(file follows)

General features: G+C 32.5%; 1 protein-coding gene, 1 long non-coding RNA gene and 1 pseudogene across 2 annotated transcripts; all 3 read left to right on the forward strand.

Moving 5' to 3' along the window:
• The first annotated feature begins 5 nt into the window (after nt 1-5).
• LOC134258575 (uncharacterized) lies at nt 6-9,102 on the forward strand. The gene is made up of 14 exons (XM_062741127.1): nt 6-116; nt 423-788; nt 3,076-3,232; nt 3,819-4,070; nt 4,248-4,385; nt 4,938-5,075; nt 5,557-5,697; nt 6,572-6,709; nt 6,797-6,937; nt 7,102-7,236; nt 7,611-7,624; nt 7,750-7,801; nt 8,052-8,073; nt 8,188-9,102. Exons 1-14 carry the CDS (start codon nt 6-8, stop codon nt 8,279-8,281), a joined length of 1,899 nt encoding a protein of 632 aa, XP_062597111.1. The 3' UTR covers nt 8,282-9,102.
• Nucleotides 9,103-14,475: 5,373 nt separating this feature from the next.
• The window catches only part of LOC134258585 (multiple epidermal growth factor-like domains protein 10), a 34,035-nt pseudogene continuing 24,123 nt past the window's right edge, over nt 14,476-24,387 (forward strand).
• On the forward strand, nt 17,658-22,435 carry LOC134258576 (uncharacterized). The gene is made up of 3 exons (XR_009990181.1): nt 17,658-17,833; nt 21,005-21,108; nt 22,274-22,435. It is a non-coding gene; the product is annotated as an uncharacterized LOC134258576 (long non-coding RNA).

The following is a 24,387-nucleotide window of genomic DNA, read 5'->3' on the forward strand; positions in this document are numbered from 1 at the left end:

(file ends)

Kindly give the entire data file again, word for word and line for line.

General features: G+C 32.5%; 1 protein-coding gene, 1 long non-coding RNA gene and 1 pseudogene across 2 annotated transcripts; all 3 read left to right on the forward strand.

Moving 5' to 3' along the window:
• The first annotated feature begins 5 nt into the window (after nt 1-5).
• LOC134258575 (uncharacterized) lies at nt 6-9,102 on the forward strand. The gene is made up of 14 exons (XM_062741127.1): nt 6-116; nt 423-788; nt 3,076-3,232; nt 3,819-4,070; nt 4,248-4,385; nt 4,938-5,075; nt 5,557-5,697; nt 6,572-6,709; nt 6,797-6,937; nt 7,102-7,236; nt 7,611-7,624; nt 7,750-7,801; nt 8,052-8,073; nt 8,188-9,102. Exons 1-14 carry the CDS (start codon nt 6-8, stop codon nt 8,279-8,281), a joined length of 1,899 nt encoding a protein of 632 aa, XP_062597111.1. The 3' UTR covers nt 8,282-9,102.
• Nucleotides 9,103-14,475: 5,373 nt separating this feature from the next.
• The window catches only part of LOC134258585 (multiple epidermal growth factor-like domains protein 10), a 34,035-nt pseudogene continuing 24,123 nt past the window's right edge, over nt 14,476-24,387 (forward strand).
• On the forward strand, nt 17,658-22,435 carry LOC134258576 (uncharacterized). The gene is made up of 3 exons (XR_009990181.1): nt 17,658-17,833; nt 21,005-21,108; nt 22,274-22,435. It is a non-coding gene; the product is annotated as an uncharacterized LOC134258576 (long non-coding RNA).

The following is a 24,387-nucleotide window of genomic DNA, read 5'->3' on the forward strand; positions in this document are numbered from 1 at the left end: